Back in 1992, I took a vacation that was centered on getting off the grid. It was my first vacation in five years and I was making an effort to get away from technology. We made plans to stay at a rustic cabin in Montana, north of Yellowstone, and I wasn't taking a computer, cell phone, or pager. What we did do was fly into Bozeman, Montana to start off the trip, and while spending a day there before heading off to the back country, I came across the somewhat presumptuously named American Computer Museum.
At the time I was based in Boston and as Technical Director of PC Week's PC Labs, was well aware of the Boston Computer Museum; the sprawling, big dollar, flashy facility that was there to provide visitors an entertaining and in-depth look at the history of computers. It didn't seem like a small display in a sleepy college town would have much to offer in comparison.
What I was surprised to find was a nice little exhibit of some interesting items that gave a good look at the early days of modern computing. While not on the scale of the BCM, it was an appropriate fit for the smaller college community. The two year old museum was certainly off to a good start.
Twenty-three years later, on yet another rare vacation, I found myself passing through Bozeman once again, and decided to make time to visit the paleontology exhibit at the Museum of the Rockies. You might imagine that I was somewhat surprised to find that the American Computer Museum, now renamed to the American Computer and Robotics Museum, was still in business, celebrating their 25th anniversary. The big name, well-funded, Boston Computer Museum, had not even survived to the new century, closing its doors in 1999, but the small town museum survived, and even grew, now occupying part of an office complex just a few blocks from the Museum of the Rockies.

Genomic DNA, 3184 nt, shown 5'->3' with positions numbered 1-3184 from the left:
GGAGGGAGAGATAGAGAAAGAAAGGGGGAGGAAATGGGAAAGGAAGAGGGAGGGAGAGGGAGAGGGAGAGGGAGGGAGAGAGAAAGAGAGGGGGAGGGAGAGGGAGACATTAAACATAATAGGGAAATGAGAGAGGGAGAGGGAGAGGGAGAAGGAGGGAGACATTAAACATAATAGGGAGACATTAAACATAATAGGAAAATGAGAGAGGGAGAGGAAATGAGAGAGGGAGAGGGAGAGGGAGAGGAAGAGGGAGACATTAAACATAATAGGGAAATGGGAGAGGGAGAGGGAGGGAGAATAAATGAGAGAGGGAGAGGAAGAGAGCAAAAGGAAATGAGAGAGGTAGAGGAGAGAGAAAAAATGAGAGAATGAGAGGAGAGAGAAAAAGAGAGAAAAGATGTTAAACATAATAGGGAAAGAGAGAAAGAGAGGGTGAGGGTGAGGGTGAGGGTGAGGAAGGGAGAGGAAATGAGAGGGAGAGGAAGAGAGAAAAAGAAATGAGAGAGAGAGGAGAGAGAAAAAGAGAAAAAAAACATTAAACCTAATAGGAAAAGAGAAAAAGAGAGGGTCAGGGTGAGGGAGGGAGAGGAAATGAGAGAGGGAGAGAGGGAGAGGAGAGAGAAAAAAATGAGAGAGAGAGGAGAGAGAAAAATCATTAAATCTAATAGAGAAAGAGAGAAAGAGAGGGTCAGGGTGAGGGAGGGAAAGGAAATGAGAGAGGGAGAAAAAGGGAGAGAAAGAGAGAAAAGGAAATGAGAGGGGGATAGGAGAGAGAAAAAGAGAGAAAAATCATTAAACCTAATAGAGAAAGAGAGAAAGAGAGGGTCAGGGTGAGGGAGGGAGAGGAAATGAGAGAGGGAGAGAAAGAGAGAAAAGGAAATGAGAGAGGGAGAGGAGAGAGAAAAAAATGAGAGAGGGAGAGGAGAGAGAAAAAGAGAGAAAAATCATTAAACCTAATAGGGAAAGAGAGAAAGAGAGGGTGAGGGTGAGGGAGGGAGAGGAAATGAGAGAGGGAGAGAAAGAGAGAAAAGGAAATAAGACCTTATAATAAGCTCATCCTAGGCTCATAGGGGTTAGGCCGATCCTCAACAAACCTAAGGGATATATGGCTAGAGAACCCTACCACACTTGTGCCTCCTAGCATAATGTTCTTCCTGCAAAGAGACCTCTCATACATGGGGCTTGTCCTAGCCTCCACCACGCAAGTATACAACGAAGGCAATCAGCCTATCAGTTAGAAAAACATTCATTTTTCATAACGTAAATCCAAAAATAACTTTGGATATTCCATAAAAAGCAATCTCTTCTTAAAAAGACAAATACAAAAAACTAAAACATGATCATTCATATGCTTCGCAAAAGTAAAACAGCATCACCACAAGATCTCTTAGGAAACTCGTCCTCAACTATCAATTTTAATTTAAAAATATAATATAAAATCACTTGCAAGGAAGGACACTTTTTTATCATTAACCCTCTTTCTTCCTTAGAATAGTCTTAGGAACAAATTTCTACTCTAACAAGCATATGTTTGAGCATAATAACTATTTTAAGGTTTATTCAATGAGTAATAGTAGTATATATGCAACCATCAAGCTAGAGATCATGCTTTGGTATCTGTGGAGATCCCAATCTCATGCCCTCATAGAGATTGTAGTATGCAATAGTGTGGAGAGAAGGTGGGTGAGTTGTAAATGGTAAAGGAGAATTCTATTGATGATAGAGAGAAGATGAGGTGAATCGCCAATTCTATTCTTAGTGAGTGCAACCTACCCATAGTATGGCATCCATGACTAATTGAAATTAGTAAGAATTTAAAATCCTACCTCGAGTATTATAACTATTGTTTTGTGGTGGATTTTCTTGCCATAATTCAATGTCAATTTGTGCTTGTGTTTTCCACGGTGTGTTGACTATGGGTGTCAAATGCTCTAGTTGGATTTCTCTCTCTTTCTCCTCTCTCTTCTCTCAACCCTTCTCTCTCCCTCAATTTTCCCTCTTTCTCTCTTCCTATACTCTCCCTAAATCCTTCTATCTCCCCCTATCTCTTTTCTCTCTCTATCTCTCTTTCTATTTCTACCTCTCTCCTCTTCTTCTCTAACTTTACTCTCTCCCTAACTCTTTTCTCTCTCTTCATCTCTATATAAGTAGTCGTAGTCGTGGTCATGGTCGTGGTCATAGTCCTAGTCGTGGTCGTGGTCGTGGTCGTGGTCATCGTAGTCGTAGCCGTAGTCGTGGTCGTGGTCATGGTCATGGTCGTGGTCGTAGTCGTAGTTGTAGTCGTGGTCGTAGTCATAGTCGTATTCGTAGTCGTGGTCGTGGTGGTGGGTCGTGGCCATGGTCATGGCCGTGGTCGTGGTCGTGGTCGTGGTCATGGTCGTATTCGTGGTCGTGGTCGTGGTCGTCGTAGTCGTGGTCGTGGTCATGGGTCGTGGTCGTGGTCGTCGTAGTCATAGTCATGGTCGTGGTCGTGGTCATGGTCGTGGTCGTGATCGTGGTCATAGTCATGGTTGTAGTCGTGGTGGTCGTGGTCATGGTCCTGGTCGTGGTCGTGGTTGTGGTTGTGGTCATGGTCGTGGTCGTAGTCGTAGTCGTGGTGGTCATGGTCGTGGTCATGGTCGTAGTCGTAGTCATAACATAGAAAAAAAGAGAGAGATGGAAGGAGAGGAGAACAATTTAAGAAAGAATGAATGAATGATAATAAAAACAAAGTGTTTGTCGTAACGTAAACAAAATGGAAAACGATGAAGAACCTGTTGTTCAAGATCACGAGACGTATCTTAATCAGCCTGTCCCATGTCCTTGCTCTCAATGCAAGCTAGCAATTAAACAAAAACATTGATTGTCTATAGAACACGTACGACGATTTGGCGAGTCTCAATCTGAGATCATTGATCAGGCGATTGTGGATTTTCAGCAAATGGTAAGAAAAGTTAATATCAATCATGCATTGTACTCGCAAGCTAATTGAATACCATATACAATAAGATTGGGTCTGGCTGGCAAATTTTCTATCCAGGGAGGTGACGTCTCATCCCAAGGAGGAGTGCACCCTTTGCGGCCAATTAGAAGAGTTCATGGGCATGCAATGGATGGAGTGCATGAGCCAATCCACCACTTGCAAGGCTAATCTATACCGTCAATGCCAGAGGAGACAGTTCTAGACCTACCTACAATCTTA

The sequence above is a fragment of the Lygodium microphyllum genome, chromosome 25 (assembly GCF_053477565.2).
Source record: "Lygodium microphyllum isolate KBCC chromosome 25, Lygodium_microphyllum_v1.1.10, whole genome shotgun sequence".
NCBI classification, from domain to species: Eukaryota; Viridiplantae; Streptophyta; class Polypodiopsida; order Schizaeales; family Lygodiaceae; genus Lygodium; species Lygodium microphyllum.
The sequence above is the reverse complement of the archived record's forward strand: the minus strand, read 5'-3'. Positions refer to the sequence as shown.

Rather than just setting up displays and saying "Look at these computer exhibits", the museum attempts to place computing in the social context, with exhibits ranging from a Gutenberg Press reproduction (with authentic printed pages), to the last complete existing computer that was part of the Apollo space program, to displays of iconic robots from fiction and reality. The museum's choices of displays, from their warehouse of collection items, does a good job of showing how computing has evolved as part of civilization, quite often as a driving force, though many times just in an important supporting role.
From video games, to cell phones, to children's cartoons and toys to the beginnings of neural networking, the museum paints a vivid picture of where computing has been and where it might be going. When I stopped by, first thing on a Tuesday morning in mid-August, the Museum (which is free to visit) already had a number of visitors within, ranging from an older couple to whom the technology itself seemed new, but who were fascinated with an exhibit on the Apollo program, to a couple of 20-somethings from Denmark, who had been directed there by their innkeeper. They were carefully perusing the exhibits, often engaging in very animated discourse about what they were seeing.
While Bozeman, Montana, and the American Computer Museum may not be at the top of your list of places to visit, should you be in the region, it is definitely worth your time to stop in and take a look.